When we woke this morning and opened the curtains we realized there had been rain in the night.
Lingering traces of roadside snow were washed away.
This was the temperature [F.] at about 11 a.m.
J. took the photo as the old thermometer is fastened high on the side wall in the carport.
There was a boisterously playful wind for much of the day.
The bird feeder bounced on its wire hanger.
Much of the remaining seed landed on the ground.
The juncos will enjoy picking it up.
Goldfinches found the mesh cylinder which holds niger seed.
They are beautiful birds, even in their winter olive-drab.
New growth of catnip flourishing at the edge of the wooden barrel planter.
The cats relished some, fresh-picked.
Is it our imagination, or has the lawn greened up from the snow and rain?
There is mildly squelchy mud in places and that earthy scent which I have before associated with early spring in New England.
I don't know the name of this wiry shrub which grows in the corner of the garden fence.
There are abundant crimson berries but the birds seem to take no notice.
It was so pleasant outside that I couldn't settle to inside chores [in spite of 'dust kitties' floating about]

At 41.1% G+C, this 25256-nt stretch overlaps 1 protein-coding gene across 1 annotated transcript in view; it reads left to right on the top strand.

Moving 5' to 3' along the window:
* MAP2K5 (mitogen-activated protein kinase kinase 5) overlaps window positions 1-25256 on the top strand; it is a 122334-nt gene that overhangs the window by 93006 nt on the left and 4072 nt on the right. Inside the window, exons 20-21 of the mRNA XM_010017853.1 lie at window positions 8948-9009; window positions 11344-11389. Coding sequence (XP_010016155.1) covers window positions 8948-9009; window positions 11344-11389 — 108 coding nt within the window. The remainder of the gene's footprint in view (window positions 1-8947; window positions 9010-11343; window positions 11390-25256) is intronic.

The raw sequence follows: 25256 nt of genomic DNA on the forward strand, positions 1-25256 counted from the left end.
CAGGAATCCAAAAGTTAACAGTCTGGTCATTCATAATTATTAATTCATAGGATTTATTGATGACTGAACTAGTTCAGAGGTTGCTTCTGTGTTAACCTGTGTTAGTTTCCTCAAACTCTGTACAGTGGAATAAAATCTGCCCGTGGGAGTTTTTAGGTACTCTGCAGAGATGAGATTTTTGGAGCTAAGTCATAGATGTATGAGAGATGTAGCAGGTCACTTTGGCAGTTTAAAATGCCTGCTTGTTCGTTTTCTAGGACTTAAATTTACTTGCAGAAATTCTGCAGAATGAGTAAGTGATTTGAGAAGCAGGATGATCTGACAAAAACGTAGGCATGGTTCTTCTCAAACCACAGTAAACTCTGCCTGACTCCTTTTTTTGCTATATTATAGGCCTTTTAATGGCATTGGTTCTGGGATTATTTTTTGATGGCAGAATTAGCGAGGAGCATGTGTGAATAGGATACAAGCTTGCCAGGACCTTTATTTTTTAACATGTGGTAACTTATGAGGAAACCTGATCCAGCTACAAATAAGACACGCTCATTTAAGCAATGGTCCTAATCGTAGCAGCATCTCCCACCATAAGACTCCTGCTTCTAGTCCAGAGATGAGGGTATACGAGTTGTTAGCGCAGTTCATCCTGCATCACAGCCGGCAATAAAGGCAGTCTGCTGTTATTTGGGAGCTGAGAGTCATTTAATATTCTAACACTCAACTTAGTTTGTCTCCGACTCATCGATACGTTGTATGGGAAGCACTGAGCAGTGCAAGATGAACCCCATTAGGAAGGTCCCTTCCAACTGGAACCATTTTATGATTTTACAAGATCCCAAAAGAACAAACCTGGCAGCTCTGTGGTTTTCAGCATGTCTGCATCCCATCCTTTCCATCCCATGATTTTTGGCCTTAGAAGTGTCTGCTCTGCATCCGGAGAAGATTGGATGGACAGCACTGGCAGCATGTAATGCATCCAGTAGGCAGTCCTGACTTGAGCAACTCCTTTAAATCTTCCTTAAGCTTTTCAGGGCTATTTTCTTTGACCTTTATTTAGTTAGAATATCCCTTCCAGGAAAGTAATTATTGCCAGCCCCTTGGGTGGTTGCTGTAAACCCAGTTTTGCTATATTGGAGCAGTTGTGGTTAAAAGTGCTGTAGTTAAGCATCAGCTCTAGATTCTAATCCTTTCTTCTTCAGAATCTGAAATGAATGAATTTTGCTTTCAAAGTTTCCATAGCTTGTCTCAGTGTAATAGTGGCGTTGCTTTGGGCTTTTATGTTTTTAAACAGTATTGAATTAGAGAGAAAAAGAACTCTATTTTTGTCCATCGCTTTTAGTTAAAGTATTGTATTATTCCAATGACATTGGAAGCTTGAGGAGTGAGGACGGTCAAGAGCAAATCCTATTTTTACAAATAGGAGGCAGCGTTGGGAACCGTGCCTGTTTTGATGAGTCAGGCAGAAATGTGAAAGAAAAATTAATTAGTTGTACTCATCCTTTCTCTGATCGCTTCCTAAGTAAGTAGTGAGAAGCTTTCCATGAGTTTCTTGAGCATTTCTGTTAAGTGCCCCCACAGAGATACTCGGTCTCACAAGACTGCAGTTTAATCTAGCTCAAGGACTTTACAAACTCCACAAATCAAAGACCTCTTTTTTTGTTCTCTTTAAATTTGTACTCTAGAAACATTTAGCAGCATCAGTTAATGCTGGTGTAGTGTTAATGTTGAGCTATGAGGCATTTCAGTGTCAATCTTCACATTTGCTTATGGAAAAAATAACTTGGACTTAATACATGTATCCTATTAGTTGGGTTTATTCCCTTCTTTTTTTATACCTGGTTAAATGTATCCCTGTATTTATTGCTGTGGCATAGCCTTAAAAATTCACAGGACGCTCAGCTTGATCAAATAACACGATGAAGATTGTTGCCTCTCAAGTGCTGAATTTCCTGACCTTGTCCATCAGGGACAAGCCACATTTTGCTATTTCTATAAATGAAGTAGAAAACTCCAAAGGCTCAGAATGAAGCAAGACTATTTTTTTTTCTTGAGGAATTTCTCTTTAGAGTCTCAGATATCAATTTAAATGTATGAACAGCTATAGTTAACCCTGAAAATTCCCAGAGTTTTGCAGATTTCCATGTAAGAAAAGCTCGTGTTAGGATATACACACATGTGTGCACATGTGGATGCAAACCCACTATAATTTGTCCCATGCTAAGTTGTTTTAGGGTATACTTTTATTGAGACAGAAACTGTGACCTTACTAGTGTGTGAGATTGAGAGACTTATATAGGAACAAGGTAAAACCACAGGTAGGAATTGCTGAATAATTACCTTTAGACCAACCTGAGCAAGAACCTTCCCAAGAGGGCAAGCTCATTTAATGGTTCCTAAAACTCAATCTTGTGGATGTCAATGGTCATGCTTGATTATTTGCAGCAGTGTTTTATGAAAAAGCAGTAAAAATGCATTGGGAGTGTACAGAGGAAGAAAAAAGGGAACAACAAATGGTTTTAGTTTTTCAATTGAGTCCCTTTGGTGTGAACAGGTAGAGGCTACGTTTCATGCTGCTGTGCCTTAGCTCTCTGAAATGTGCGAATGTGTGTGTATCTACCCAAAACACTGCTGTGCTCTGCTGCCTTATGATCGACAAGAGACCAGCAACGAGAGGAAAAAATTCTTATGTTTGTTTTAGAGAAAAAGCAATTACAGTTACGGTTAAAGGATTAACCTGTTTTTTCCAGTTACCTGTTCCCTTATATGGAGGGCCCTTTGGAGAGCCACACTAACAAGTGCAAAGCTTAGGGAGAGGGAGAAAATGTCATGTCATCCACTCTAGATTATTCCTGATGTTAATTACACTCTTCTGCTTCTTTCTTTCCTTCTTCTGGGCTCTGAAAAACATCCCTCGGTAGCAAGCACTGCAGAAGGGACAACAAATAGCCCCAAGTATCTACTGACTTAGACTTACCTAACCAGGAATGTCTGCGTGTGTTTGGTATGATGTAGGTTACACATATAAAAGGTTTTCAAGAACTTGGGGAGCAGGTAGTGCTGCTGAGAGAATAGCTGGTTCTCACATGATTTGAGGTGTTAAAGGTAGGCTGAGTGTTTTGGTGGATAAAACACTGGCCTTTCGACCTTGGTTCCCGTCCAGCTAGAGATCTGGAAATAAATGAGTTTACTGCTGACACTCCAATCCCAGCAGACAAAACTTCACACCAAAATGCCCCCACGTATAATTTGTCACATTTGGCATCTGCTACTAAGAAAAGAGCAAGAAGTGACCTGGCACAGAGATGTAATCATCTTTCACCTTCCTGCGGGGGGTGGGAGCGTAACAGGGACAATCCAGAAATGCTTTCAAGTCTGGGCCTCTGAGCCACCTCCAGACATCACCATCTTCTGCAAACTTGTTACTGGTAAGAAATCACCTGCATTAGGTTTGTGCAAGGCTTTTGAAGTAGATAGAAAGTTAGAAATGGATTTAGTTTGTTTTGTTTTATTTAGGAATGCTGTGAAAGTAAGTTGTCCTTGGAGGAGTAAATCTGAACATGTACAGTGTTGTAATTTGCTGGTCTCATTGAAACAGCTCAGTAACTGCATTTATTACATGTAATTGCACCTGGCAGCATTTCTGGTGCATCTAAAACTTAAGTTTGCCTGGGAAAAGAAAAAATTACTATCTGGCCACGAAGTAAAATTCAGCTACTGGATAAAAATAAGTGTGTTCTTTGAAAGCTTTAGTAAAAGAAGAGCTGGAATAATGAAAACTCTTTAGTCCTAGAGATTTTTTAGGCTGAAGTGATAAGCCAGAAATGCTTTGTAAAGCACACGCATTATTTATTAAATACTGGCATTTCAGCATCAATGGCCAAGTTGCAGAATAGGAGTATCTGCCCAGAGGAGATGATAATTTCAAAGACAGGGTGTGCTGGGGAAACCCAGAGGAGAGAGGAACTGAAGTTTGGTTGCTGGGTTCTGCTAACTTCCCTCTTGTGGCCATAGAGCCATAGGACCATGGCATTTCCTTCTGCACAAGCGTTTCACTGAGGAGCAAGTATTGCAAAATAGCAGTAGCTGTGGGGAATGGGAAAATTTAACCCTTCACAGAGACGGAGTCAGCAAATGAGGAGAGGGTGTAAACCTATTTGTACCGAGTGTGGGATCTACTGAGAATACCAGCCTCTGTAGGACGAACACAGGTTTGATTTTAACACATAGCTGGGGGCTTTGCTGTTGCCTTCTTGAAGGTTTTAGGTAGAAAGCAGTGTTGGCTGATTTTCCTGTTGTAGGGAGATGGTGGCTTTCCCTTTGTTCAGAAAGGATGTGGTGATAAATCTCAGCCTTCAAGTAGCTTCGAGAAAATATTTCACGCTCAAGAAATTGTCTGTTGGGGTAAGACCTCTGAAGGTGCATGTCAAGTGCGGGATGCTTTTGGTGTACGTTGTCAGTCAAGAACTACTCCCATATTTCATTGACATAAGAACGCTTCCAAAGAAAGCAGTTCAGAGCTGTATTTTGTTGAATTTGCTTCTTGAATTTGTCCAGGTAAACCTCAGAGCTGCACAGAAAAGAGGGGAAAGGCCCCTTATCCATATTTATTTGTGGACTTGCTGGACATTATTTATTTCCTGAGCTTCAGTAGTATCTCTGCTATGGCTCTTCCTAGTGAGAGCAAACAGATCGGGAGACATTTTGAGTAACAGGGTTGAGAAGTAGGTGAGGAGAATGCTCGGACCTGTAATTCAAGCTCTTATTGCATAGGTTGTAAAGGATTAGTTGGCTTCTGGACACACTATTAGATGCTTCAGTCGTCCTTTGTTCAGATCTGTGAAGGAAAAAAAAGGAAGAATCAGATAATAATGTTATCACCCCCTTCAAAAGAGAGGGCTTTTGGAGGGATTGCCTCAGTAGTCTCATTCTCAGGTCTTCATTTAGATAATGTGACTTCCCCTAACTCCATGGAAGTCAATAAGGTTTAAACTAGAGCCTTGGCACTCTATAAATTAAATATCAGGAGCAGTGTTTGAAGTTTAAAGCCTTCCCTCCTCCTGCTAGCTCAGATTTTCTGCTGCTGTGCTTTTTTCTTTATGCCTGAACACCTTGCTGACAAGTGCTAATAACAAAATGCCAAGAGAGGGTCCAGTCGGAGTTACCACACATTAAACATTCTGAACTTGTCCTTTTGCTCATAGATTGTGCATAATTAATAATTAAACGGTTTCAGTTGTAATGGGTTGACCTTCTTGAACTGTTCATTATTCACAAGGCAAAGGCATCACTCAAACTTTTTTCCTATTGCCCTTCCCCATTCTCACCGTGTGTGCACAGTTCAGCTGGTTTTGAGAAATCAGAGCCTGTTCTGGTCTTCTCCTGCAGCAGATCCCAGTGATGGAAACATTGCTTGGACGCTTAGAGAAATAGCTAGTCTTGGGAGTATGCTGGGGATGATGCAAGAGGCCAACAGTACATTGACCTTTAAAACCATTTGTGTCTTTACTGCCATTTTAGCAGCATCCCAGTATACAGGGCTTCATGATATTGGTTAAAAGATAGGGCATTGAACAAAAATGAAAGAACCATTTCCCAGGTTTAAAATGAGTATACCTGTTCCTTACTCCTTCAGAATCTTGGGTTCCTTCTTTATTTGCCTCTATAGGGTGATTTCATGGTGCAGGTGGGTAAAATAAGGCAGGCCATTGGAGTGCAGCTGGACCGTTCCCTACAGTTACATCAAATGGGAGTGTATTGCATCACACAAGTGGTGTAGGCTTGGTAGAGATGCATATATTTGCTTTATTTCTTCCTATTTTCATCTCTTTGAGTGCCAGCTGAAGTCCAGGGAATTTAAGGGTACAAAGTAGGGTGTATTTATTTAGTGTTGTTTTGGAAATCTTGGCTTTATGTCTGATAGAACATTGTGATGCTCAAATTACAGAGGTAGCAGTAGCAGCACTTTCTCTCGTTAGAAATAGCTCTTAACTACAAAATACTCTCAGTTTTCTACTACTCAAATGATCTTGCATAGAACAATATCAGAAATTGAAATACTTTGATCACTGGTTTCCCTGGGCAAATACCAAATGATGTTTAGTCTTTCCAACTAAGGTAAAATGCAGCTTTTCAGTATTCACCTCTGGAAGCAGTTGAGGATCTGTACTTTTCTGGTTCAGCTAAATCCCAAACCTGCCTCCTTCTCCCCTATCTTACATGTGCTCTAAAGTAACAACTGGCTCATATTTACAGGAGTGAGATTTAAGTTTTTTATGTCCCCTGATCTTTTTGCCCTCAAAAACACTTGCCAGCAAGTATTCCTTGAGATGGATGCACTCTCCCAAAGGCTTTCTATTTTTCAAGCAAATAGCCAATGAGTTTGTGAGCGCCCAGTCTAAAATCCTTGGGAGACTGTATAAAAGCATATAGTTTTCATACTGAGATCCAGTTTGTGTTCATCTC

so put on my wellies and tramped along the boundary fence and about the dooryard.
These twisted vines caught my eye. Not sure what they are as the honeysuckle is usually evergreen. I'll have to remember to look when there are green leaves again.
This may be a dead cedar--there is white cedar scattered through the adjoining woodlot.
I was looking out today for interesting textures and shapes.
Goldenrod seed fluff.
This dooryard maple still has clinging leaves.
Their texture is not crisp, more like a stiffened fabric.
Sun slanting across the yard to the north.
Honeysuckle rampaging over a dormant shrub.
The ground under the magnolia tree is thick with fallen cones.
Pods on the redbud, black shapes against late afternoon sky.